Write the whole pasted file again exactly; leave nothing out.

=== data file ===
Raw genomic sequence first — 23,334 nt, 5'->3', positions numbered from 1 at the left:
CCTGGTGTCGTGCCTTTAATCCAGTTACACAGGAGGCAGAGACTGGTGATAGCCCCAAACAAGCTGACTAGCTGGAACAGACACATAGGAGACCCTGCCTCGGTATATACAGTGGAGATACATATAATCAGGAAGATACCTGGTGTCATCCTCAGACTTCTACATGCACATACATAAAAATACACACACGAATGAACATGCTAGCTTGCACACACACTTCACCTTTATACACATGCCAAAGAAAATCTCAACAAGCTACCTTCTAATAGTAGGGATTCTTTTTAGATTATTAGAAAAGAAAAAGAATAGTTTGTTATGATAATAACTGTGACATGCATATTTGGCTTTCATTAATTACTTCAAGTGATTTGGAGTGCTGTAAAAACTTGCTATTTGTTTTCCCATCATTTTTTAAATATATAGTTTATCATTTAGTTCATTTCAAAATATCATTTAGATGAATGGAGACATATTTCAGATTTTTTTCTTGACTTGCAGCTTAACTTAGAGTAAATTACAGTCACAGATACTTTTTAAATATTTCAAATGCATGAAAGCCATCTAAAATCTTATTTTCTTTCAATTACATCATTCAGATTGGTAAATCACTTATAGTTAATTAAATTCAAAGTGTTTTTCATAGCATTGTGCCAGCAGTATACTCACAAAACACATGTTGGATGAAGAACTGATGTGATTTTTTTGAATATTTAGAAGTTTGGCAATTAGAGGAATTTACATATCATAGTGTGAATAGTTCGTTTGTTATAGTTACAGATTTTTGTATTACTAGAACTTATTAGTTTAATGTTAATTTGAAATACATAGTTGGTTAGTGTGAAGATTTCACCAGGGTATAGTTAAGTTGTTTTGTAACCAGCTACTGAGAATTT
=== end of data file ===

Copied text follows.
Raw genomic sequence first — 23,334 nt, 5'->3', positions numbered from 1 at the left:
CCTGGTGTCGTGCCTTTAATCCAGTTACACAGGAGGCAGAGACTGGTGATAGCCCCAAACAAGCTGACTAGCTGGAACAGACACATAGGAGACCCTGCCTCGGTATATACAGTGGAGATACATATAATCAGGAAGATACCTGGTGTCATCCTCAGACTTCTACATGCACATACATAAAAATACACACACGAATGAACATGCTAGCTTGCACACACACTTCACCTTTATACACATGCCAAAGAAAATCTCAACAAGCTACCTTCTAATAGTAGGGATTCTTTTTAGATTATTAGAAAAGAAAAAGAATAGTTTGTTATGATAATAACTGTGACATGCATATTTGGCTTTCATTAATTACTTCAAGTGATTTGGAGTGCTGTAAAAACTTGCTATTTGTTTTCCCATCATTTTTTAAATATATAGTTTATCATTTAGTTCATTTCAAAATATCATTTAGATGAATGGAGACATATTTCAGATTTTTTTCTTGACTTGCAGCTTAACTTAGAGTAAATTACAGTCACAGATACTTTTTAAATATTTCAAATGCATGAAAGCCATCTAAAATCTTATTTTCTTTCAATTACATCATTCAGATTGGTAAATCACTTATAGTTAATTAAATTCAAAGTGTTTTTCATAGCATTGTGCCAGCAGTATACTCACAAAACACATGTTGGATGAAGAACTGATGTGATTTTTTTGAATATTTAGAAGTTTGGCAATTAGAGGAATTTACATATCATAGTGTGAATAGTTCGTTTGTTATAGTTACAGATTTTTGTATTACTAGAACTTATTAGTTTAATGTTAATTTGAAATACATAGTTGGTTAGTGTGAAGATTTCACCAGGGTATAGTTAAGTTGTTTTGTAACCAGCTACTGAGAATTT